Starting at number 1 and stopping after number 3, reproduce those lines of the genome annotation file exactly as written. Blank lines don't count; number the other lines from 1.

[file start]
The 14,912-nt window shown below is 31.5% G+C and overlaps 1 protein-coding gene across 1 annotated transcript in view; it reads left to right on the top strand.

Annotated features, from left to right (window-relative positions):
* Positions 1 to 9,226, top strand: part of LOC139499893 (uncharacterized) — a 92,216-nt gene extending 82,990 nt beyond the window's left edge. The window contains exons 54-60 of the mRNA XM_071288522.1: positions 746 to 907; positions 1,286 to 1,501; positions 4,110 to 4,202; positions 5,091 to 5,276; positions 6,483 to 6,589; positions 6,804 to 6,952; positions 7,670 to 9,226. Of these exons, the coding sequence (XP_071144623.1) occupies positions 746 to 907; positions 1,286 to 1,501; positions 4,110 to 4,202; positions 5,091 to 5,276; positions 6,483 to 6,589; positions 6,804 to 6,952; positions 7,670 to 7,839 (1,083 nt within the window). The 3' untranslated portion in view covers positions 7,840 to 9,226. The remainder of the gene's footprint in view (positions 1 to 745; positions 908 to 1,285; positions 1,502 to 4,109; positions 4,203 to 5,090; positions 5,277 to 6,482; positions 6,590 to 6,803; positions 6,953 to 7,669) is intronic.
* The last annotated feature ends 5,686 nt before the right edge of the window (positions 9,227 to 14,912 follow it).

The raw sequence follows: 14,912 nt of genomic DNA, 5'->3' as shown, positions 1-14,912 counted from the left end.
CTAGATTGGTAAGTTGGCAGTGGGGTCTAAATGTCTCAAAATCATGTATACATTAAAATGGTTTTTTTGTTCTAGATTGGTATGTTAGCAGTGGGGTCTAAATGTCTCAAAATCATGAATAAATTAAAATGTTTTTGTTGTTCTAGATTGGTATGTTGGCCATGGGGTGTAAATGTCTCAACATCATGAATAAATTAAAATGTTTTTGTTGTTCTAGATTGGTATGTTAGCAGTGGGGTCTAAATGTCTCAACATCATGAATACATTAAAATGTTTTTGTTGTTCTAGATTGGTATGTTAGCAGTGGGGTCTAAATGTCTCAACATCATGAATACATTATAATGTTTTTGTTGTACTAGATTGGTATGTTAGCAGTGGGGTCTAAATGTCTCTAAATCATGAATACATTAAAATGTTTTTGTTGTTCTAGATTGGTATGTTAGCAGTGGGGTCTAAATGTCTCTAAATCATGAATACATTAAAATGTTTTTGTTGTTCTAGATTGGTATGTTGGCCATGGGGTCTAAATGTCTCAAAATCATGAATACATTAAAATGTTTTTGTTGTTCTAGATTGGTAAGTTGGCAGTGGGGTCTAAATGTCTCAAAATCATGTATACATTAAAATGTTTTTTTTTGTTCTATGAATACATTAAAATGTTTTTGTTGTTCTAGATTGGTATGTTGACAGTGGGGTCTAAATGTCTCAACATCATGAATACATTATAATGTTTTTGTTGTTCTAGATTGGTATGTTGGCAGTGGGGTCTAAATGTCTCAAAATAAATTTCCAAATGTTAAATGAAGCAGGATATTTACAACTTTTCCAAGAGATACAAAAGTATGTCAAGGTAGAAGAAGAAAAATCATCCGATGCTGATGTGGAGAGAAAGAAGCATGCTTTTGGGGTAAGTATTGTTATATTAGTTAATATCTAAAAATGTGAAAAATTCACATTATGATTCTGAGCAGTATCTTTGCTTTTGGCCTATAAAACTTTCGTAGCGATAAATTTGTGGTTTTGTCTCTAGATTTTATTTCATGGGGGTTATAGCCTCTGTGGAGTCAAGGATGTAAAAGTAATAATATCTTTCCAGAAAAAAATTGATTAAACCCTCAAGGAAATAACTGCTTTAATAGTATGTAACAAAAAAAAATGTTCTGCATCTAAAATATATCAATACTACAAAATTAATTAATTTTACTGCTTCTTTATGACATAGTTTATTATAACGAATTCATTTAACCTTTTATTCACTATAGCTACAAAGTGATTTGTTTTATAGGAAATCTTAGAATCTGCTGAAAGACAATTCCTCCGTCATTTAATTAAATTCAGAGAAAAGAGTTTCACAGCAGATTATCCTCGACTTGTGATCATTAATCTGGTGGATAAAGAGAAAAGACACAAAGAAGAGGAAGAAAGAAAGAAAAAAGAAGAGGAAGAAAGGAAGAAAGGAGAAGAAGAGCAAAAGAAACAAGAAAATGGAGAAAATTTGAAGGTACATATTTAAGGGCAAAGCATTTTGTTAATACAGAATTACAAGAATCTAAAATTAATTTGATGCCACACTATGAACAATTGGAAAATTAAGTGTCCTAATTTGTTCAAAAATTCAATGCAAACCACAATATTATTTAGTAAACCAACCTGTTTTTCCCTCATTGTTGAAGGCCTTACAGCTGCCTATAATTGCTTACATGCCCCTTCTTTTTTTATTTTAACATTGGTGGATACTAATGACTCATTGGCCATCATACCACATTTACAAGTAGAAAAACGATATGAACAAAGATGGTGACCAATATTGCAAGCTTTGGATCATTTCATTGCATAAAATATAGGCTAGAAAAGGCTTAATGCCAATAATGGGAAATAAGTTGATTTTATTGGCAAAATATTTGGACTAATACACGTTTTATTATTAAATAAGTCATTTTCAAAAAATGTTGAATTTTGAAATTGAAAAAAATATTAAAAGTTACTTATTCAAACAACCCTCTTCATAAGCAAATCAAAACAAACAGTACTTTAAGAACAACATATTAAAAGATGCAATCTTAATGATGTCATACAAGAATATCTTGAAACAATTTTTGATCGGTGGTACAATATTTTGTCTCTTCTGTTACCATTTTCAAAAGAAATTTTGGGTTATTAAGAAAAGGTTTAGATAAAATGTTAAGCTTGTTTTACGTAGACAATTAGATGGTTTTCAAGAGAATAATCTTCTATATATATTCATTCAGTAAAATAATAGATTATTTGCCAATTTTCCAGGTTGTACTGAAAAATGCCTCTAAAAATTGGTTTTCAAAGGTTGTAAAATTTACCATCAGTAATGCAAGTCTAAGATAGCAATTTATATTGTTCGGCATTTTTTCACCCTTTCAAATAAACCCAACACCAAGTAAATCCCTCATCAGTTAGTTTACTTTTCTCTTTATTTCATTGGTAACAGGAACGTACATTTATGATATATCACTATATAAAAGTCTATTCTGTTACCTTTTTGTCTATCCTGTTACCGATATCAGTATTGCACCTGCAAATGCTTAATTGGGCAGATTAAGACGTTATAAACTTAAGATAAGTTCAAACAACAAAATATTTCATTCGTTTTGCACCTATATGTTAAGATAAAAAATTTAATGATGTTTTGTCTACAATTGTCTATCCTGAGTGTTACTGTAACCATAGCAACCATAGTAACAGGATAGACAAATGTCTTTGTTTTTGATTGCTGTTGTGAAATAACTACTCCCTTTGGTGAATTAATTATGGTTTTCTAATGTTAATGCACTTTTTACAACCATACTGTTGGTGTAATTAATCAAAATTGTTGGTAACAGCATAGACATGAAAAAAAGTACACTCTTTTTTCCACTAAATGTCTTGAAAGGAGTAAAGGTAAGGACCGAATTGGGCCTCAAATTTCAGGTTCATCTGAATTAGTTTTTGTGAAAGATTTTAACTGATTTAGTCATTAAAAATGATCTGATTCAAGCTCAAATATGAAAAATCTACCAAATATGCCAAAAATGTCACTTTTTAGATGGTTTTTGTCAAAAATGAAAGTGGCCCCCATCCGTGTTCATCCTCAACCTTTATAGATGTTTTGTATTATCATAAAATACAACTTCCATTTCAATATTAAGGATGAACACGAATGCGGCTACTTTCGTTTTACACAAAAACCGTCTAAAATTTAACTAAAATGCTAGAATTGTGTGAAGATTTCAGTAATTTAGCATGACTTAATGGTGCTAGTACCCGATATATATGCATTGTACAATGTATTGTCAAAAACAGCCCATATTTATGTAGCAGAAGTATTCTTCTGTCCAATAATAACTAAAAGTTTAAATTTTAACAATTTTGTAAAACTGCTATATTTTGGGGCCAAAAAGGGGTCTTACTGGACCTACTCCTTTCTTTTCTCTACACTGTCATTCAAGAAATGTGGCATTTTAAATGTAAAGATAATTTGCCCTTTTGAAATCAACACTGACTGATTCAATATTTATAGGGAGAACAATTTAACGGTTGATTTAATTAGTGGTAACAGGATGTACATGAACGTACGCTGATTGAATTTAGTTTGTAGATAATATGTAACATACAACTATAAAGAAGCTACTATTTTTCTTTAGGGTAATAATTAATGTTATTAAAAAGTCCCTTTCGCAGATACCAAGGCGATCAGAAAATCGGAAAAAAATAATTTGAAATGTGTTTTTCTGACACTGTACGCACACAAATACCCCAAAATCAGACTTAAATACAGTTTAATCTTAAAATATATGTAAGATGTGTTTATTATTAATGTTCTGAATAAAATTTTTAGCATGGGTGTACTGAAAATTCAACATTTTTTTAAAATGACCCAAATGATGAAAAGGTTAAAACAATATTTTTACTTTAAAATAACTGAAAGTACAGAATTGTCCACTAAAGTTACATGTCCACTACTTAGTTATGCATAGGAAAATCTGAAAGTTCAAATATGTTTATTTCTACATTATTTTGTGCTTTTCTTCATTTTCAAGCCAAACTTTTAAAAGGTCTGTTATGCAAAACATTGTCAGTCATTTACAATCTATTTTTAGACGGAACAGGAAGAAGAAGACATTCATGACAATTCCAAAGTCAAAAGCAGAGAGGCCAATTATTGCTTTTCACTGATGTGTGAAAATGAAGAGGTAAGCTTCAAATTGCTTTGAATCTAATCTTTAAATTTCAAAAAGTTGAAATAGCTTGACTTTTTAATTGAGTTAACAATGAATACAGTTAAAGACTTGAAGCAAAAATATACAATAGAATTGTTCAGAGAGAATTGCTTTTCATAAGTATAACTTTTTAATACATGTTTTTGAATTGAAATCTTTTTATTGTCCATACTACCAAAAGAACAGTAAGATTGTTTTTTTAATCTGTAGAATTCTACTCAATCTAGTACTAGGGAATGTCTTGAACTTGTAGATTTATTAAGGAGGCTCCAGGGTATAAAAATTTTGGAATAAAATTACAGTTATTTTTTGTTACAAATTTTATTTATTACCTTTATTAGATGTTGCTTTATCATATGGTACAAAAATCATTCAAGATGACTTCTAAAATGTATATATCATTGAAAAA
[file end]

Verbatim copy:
The 14,912-nt window shown below is 31.5% G+C and overlaps 1 protein-coding gene across 1 annotated transcript in view; it reads left to right on the top strand.

Annotated features, from left to right (window-relative positions):
* Positions 1 to 9,226, top strand: part of LOC139499893 (uncharacterized) — a 92,216-nt gene extending 82,990 nt beyond the window's left edge. The window contains exons 54-60 of the mRNA XM_071288522.1: positions 746 to 907; positions 1,286 to 1,501; positions 4,110 to 4,202; positions 5,091 to 5,276; positions 6,483 to 6,589; positions 6,804 to 6,952; positions 7,670 to 9,226. Of these exons, the coding sequence (XP_071144623.1) occupies positions 746 to 907; positions 1,286 to 1,501; positions 4,110 to 4,202; positions 5,091 to 5,276; positions 6,483 to 6,589; positions 6,804 to 6,952; positions 7,670 to 7,839 (1,083 nt within the window). The 3' untranslated portion in view covers positions 7,840 to 9,226. The remainder of the gene's footprint in view (positions 1 to 745; positions 908 to 1,285; positions 1,502 to 4,109; positions 4,203 to 5,090; positions 5,277 to 6,482; positions 6,590 to 6,803; positions 6,953 to 7,669) is intronic.